This week marks the 20th anniversary of the Rwandan Genocide, when one April in 1994, one ethnic group attempted to racially cleanse another in response to being oppressed and harshly treated for more than a generation under Dutch Colonial rule and even for decades after. Over the course of an approximately 100 day period, nearly one million people were killed in the country’s genocide. This is an oversimplification of the events of this one hundred days, to say the least, yet it goes to the core of what can happen when political (and any other type) goes wrong.
On Sunday, The New York Times Magazine published a series of touching and gut-wrenching photographs displaying a national effort toward reconciliation spearheaded by the AMI, or the Association Modeste et Innocent, a nonprofit organization. This organization brings together a small group of Hutus and Tutsis, the two largest ethnic groups created by the Dutch Colonists (based on physical attributes, and these two groups were butted against one another in the 20th centuries predominantly, causing ethnic and tribal tensions, leading to the 1994 genocide), who are counseled over many months. At the end, the perpetrator is potentially offered forgiveness, and if forgiveness is granted by the survivor (as opposed to calling them a victim) of ethnic violence, the perpetrator of the offense and his/her family and friends brings the survivor a basket of offerings (typically of food and beer). This whole ordeal is sealed with a meal and dancing.
AMI stresses that given the geographic locale of Rwanda and the political environs and situations of the surrounding nations, it feels the need to seek peace and reconciliation twenty years post genocide. “These people can’t go anywhere else – they have to make peace. Forgiveness is not born out of some airy-fairy sense of benevolence. It’s more out of a survival instinct,” one AMI counselor and worker states. It isn’t enough to simply offer forgiveness and move on – forgive and forget. Rather, to offer genuine and authentic forgiveness and to insist upon reconciliation in the most practical of natures requires emotional strength only these Rwandan survivors possess, and these photos show it. Women photographed beside men who tried to kill them and burn down their homes. Women gently holding the shoulders of the men who murdered their husbands decades ago. Courage, strength, a heart of love and grace, are not words strong enough to describe these humans who were willing to extend forgiveness both ways. Forgiveness for the one who had hatred in their hearts based on physical traits assigned by a colonial power prior to their births, generations prior. And yet, they knew it was what was necessary, meaningful, to extend a hand of forgiveness, of apology, of reconciliation, to continue living side by side for the sake of future generations. For one survivor, forgiveness equals mercy, and for the perpetrator, her forgiveness signaled a pure heart – not his own, but hers. Her whole life was not punctuated by one hundred days of complete and utter hell; “When someone comes close to you without hatred, although something bad has happened, you welcome him and grant him what he is looking for from you. Forgiveness equals mercy.” This woman is pictured above, with the man who perpetrated harm upon her.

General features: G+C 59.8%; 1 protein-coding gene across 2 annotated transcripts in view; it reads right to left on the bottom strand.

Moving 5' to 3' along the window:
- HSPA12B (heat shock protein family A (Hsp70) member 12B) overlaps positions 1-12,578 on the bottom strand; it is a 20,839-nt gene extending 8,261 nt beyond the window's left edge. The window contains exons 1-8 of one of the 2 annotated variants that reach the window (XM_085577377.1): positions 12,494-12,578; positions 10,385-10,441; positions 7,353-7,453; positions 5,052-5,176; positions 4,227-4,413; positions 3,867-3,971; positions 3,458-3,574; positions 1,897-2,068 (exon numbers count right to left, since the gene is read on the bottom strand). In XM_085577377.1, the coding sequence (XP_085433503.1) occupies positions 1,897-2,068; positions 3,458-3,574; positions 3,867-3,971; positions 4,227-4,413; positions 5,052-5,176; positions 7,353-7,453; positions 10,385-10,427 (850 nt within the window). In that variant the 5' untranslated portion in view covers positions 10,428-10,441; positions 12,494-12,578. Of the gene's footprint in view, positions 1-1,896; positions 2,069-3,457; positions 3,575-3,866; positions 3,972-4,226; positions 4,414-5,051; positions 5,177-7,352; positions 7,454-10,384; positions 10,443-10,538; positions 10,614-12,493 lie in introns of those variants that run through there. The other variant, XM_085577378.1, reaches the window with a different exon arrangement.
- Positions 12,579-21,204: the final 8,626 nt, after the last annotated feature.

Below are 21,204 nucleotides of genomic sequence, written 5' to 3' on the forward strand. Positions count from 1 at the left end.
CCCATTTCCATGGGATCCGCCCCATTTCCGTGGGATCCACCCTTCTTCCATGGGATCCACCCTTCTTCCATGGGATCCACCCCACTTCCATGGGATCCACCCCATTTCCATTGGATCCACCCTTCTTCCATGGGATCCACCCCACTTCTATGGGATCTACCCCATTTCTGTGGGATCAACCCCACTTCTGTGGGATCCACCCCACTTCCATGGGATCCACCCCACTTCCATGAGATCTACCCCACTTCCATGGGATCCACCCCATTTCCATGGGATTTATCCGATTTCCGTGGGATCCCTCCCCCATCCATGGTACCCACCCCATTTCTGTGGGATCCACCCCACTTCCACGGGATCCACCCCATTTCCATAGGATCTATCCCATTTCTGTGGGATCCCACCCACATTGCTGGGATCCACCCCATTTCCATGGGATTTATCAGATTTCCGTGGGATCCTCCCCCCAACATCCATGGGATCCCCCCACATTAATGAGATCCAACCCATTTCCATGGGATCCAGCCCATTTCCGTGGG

As a church, as a collection of future pastors, pastoral caregivers, whatever our calls might be, reconciliation will be something we will council others on, and we also will need to offer to others at some point. It is doubtful that we will be subject to what those in Rwanda faced some twenty years ago, but crisis and harm will occur in some form, if it hasn’t already occurred. My heart breaks for the genocide in Rwanda, as the harm has been done, lives have been taken, and the wounds for many are irreparably deep. But as this New York Times piece proves, reconciliation and forgiveness is not entirely impossible. These men and women model for the world that forgiveness in its most pure form is still possible, if we are willing to lay down our axes, our burdens, our grudges, the most impossible of things to put down.
Wounds hurt. They are raw, stingy, and painful, especially if the very thing that caused the wound in the first place continues to irritate it day after day after day. For the survivors of the Rwandan genocide, offering reconciliatory forgiveness allows for freedom, an unburdening, but it does not erase the memories of the past entirely. They cannot erase memories of the nearly one million people who were slaughtered because of their Colonially-assigned ethnicities. But these people chose love. After harm, after violence, many chose to love and forgive.
It is Christ-like, it is faithful, and it is truly amazing. It is something that we as a church can learn something from. Because the assumption that reconciliation and forgiveness is not necessary in the church, or that it can be done at the drop of the hat is false. It is difficult, nitty and gritty. And will require just as much work if not more than what has been done prior, will require the holding of hands, the shedding of tears, and the sharing of baskets filled with food and beer, followed by a meal and dancing. I wonder whether the Rwandan survivors have something in their core that might predispose them to offering forgiveness in ways that we don’t as modernized and so-called sophisticated Americans don’t. This is something to ponder on and pray about going forward. For all of us to do so.
If you are interested in seeing more of the New York Times photos of reconciliation from Rwanda:
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Photo Credits: New York Times Magazine (4/6/14)